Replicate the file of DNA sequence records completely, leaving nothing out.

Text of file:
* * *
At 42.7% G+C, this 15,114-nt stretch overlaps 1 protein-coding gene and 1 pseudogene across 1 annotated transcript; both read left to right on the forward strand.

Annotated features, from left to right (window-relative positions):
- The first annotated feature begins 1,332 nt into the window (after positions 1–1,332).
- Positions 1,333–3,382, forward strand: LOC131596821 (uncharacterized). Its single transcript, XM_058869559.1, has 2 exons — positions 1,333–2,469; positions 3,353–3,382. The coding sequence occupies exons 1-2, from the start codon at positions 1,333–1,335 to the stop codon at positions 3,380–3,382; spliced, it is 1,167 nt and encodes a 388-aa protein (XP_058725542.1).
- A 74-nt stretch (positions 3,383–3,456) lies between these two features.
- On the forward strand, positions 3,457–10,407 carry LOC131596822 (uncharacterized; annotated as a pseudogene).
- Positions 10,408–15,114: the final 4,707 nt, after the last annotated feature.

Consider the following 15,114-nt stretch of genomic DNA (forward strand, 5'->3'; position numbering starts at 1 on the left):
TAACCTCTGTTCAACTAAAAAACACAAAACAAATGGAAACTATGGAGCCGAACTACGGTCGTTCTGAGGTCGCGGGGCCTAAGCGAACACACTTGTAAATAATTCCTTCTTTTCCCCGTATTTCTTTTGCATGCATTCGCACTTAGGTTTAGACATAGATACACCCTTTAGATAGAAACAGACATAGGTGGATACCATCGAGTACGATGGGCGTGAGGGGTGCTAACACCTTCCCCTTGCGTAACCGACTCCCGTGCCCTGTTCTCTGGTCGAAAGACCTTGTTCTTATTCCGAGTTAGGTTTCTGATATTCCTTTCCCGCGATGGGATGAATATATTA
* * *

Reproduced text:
At 42.7% G+C, this 15,114-nt stretch overlaps 1 protein-coding gene and 1 pseudogene across 1 annotated transcript; both read left to right on the forward strand.

Annotated features, from left to right (window-relative positions):
- The first annotated feature begins 1,332 nt into the window (after positions 1–1,332).
- Positions 1,333–3,382, forward strand: LOC131596821 (uncharacterized). Its single transcript, XM_058869559.1, has 2 exons — positions 1,333–2,469; positions 3,353–3,382. The coding sequence occupies exons 1-2, from the start codon at positions 1,333–1,335 to the stop codon at positions 3,380–3,382; spliced, it is 1,167 nt and encodes a 388-aa protein (XP_058725542.1).
- A 74-nt stretch (positions 3,383–3,456) lies between these two features.
- On the forward strand, positions 3,457–10,407 carry LOC131596822 (uncharacterized; annotated as a pseudogene).
- Positions 10,408–15,114: the final 4,707 nt, after the last annotated feature.

Consider the following 15,114-nt stretch of genomic DNA (forward strand, 5'->3'; position numbering starts at 1 on the left):
TAACCTCTGTTCAACTAAAAAACACAAAACAAATGGAAACTATGGAGCCGAACTACGGTCGTTCTGAGGTCGCGGGGCCTAAGCGAACACACTTGTAAATAATTCCTTCTTTTCCCCGTATTTCTTTTGCATGCATTCGCACTTAGGTTTAGACATAGATACACCCTTTAGATAGAAACAGACATAGGTGGATACCATCGAGTACGATGGGCGTGAGGGGTGCTAACACCTTCCCCTTGCGTAACCGACTCCCGTGCCCTGTTCTCTGGTCGAAAGACCTTGTTCTTATTCCGAGTTAGGTTTCTGATATTCCTTTCCCGCGATGGGATGAATATATTA